(3b) “Can they Suffer?”

Since I am ultimately going to suggest that the Zombie Other may be approached as a kind of animal, or something that comes to occupy the place of the animal in our systems of intelligibility, it seems only fair to begin by acknowledging the ways in which the zombie is most certainly not an animal. To begin with, the zombie is a dead homo sapiens. This seems like an obvious statement, but the ferocity with which the human world has imposed an unassailable wall between itself and the “animal world” has everything to do with the otherwise undeniable commonality between animals and human beings as living entities. Otherwise, how could we bring ourselves to eat our brethren, with butter even? How could we wear their skins, corral, domesticate, and press into service their bodies, if not by way of a premeditated and strategic narrative of ‘the human’ defined in contradistinction to ‘the animal’ and upon which all rights to and authority over the non-human world are derived? If the essential difference between humans and animals is a fiction (it is, obviously) it is at least a necessary fiction from the point of view of any one of us who is not a vegan. But even the vegan will find him or herself granting special status to the human, if only by making an argument against meat on ethical grounds. “Meat is murder.” She will not, cannot, hold the lion to the same ethical standard because the lion operates by instinct whereas the human being has a choice. Of course, particular individuals and communities have not always had the luxury of choice when it comes to their diet, and in any case chicken nuggets are still cheaper than kale in most grocery stores. But, in principle, the matter of meat-eating, for humans, is a question of ‘should’ not ‘could’: and in the possibility of that distinction resides the very possibility of the human as such.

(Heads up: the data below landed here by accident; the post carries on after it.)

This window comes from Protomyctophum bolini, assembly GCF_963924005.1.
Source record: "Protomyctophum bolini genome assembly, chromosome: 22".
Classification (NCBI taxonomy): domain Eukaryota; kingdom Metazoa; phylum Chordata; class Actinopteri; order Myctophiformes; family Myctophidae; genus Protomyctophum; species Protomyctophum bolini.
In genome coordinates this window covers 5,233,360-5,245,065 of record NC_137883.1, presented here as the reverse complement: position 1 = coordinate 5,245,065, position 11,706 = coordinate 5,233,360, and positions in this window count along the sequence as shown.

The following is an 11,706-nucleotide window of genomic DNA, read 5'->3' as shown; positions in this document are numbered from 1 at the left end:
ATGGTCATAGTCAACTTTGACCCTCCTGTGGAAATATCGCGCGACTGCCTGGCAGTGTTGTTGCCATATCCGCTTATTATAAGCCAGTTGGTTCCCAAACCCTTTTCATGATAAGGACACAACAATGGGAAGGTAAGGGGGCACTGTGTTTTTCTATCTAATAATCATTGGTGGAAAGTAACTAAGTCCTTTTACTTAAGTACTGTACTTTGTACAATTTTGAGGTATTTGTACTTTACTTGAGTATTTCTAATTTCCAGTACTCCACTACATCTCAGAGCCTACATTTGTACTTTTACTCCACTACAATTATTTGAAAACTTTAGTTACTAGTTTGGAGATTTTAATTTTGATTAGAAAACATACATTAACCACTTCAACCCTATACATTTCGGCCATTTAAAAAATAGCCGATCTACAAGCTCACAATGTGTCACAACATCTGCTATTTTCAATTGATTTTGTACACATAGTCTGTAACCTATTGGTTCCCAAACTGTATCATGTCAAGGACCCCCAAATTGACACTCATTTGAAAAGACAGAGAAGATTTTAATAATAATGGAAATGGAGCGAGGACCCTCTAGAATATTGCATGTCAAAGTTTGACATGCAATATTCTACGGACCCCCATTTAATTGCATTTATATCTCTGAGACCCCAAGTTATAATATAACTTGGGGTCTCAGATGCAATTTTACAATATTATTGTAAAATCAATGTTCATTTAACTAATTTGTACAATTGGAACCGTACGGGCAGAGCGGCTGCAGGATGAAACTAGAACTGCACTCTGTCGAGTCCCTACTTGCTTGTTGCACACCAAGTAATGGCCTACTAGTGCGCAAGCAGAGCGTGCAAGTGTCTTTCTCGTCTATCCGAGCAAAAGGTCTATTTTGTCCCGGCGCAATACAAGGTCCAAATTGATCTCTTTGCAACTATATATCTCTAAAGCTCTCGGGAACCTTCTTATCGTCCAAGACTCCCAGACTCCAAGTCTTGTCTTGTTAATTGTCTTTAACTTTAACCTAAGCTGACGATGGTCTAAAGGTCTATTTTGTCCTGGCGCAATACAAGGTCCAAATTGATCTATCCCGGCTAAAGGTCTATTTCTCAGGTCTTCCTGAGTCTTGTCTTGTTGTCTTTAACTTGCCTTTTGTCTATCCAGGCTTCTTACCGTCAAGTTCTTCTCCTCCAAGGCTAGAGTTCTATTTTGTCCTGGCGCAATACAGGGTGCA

Not animal, then, but not human either; for in our narratives we reserve for ourselves an (almost) unquestionable right over the Zombie’s body that is not so different than that which we exercise when we eat veal cutlets or ride a horse: we grant ourselves the right to kill it, use it as a tool or a weapon, to—as in the case of the movie Fido—even domesticate it because it is less than us, seemingly apart from us, and unable to voice a protest against its mistreatment in our own terms—the only terms we have allowed to count. In this one sense, at least, the Zombie is especially un-troubling to our presumed preeminence vis à vis other beings: the Zombie is not even an animal because not sentient enough to feel pain, to experience freedom from pain as a kind of natural state of contentment. In Defending Animal Rights, Tom Regan quotes Jeremy Bentham on the question of the fair treatment of animals. In an attempt to disentangle the issue from the matter of language, thought and consciousness, Bentham famously wrote: “The question is not Can they reason? nor, Can they talk? but, Can they suffer?” Regan continues,

The possession of sentience (the capacity to feel pleasure or pain), not the possession of rationality, autonomy, or linguistic competence, entitles any individual to direct moral consideration; because nonhuman animals have this capacity Bentham and [John Stuart] Mill affirm our direct duty not to cause them needless suffering.We owe it to these animals themselves, not those humans who might be affected by what we do, to consider their pleasures and pains and, having done so, to make sure that we never make them suffer without good reason.” (14)